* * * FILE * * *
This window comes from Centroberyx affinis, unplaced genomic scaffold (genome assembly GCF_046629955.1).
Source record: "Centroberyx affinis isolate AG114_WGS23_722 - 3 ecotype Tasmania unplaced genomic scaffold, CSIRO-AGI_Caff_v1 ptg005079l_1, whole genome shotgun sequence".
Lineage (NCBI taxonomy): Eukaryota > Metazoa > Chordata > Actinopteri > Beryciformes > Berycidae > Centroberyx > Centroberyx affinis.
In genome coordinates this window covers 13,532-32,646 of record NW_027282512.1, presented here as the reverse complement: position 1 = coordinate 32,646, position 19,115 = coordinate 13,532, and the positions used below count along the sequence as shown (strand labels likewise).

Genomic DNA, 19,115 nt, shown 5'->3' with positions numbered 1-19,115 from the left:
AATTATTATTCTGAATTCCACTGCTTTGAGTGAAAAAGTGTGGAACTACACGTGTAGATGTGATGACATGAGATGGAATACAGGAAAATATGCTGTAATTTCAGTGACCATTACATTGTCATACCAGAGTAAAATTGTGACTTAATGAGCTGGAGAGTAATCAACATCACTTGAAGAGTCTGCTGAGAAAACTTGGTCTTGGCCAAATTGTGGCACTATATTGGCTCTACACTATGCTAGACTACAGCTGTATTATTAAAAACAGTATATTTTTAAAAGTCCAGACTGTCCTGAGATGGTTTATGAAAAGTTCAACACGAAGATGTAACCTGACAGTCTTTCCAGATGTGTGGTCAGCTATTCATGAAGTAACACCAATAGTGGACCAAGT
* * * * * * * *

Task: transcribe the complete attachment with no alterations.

This window comes from Centroberyx affinis, unplaced genomic scaffold (genome assembly GCF_046629955.1).
Source record: "Centroberyx affinis isolate AG114_WGS23_722 - 3 ecotype Tasmania unplaced genomic scaffold, CSIRO-AGI_Caff_v1 ptg005079l_1, whole genome shotgun sequence".
Lineage (NCBI taxonomy): Eukaryota > Metazoa > Chordata > Actinopteri > Beryciformes > Berycidae > Centroberyx > Centroberyx affinis.
In genome coordinates this window covers 13,532-32,646 of record NW_027282512.1, presented here as the reverse complement: position 1 = coordinate 32,646, position 19,115 = coordinate 13,532, and the positions used below count along the sequence as shown (strand labels likewise).

Genomic DNA, 19,115 nt, shown 5'->3' with positions numbered 1-19,115 from the left:
AATTATTATTCTGAATTCCACTGCTTTGAGTGAAAAAGTGTGGAACTACACGTGTAGATGTGATGACATGAGATGGAATACAGGAAAATATGCTGTAATTTCAGTGACCATTACATTGTCATACCAGAGTAAAATTGTGACTTAATGAGCTGGAGAGTAATCAACATCACTTGAAGAGTCTGCTGAGAAAACTTGGTCTTGGCCAAATTGTGGCACTATATTGGCTCTACACTATGCTAGACTACAGCTGTATTATTAAAAACAGTATATTTTTAAAAGTCCAGACTGTCCTGAGATGGTTTATGAAAAGTTCAACACGAAGATGTAACCTGACAGTCTTTCCAGATGTGTGGTCAGCTATTCATGAAGTAACACCAATAGTGGACCAAGT